Dr. T ran her first single track technical trail 50k race this past weekend.  Learning the lesson that if you tumble on the trail, if not for a passing participant there is not a soul around to help you up, dust you off and see that you continue on your way.  
Coach Jeff K (outside of still hearing him say, "walk with a purpose-walk with a purpose") always sums up the 100 miler as the front 50 are with your legs and the back 50 are with your mind.
Heather tells everyone to stay away from me during the first 50 miles as I am cussing, swearing and grouchy - no one is safe. All the while swearing to never do another one and questioning why I signed up for this in the first place.  The second 50 is the polar opposite.  My mind has taken over and in a Michael Jordan-esque state, I am in a zone.  Every now and then in a race I can be heard talking to my inner self.  I become Rain Man, mechanical even robotic not in movement but in mind. Left, right, left, right, left, right, another mile, another aid station, next aid station, another mile and so on.  I believe it is my ADHD or ADD or whatever you want to call it, I like it.  I thrive on it. It is an empowering drug that is best stated, "I like to see how far I can push myself mentally when physically I have nothing left."
In the ultra community because of the sheer distance and duration of races, spectators are sparse.  Most huddle around the start/finish campground and some trek to aid stations to surprise and support the runners.  I will say they are put through a grueling day as well as the runners.  They may catch a longer nap but they snap to attention when their alarm goes off indicating their runner is due to check in soon.  They gather what supplies they think might be needed, pamper their runner for a minute or two, wish them well, pack up and organize for the next visit.  It could be 20 miles down the road or 5 hours later.  Whatever the gap before we see a familiar face it is always welcomed.  So if you are going to venture into the ultra community, we welcome you with open arms.  Embrace the distance, enjoy the race, acknowledge and savor the supportive spectator.  Because when you calculate the marathon spectator in relation to an ultra spectator, can figure out that ratio.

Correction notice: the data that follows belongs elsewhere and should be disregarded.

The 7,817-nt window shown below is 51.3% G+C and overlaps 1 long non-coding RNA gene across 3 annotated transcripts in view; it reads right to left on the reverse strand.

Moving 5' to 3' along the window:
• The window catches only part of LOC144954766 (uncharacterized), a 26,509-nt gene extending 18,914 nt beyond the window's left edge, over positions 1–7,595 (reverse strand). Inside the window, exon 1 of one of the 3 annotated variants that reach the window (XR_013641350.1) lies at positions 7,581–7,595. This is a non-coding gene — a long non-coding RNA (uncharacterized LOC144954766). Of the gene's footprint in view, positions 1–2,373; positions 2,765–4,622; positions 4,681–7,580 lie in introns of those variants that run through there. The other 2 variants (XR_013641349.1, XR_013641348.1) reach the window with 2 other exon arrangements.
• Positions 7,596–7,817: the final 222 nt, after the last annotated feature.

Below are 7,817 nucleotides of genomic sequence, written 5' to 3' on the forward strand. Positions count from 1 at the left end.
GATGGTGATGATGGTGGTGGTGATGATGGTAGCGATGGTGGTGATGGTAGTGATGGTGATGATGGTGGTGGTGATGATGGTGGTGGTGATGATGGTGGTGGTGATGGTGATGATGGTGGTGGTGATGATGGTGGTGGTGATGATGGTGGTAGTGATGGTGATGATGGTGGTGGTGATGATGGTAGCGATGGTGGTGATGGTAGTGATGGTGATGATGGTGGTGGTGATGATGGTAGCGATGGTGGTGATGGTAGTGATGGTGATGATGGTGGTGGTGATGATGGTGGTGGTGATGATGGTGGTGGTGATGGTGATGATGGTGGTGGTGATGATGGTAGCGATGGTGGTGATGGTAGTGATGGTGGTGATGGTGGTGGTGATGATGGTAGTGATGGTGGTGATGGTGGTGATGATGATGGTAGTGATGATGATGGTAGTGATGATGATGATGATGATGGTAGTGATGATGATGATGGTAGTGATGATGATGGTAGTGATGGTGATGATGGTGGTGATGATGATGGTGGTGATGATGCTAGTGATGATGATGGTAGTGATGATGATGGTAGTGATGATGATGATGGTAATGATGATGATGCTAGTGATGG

Unless you want to run with Wilson.

Sunday, May 11, 2014

$210 All you can eat buffet

Raise your hand if you run to eat.  Run to drink?  Run to burn off the calories you have eaten, are presently eating or are scheduling to eat.  If you raised your hand to any one of the preceding scenarios, the ultra marathon may be for you...well, sort of.  
As I have made a few more public appearances at run groups, the topic of discussion has been what I eat before, during and after my races.
Remember, what works for me may not work for you but it might give you a guideline.  I hope you are hungry because here we go.
Before the race.
So many runners know the term "carbo load."  Typically I stress carbs before my heavy training days.  Bonk Breaker before the morning run and after it's chocolate milk with Endurox.  Breakfast is oatmeal or cream of wheat with berries. A bagel and a small cup of coffee mid morning.  Pretzel nuggets throughout the morning.  Lunch is ham and cheese on gluten free raisin bread with pretzels and homemade date bars.  Fruit salad mid afternoon.  Dinner varies day to day. Ground turkey spaghetti (gluten free), BBQ pork chops over rice, fish tacos, sushi or grilled chicken over salad but it's always a protein and a carb.  Of course, water, water and more water.  In the days right before a race the menu of items gets reduced to what I know works well in my stomach - plain oatmeal, PB&J on gluten free raisin bread, easy sauced turkey spaghetti.  I do not have an allergy to gluten, my body seems to process it better (faster) and I do not feel weighed down.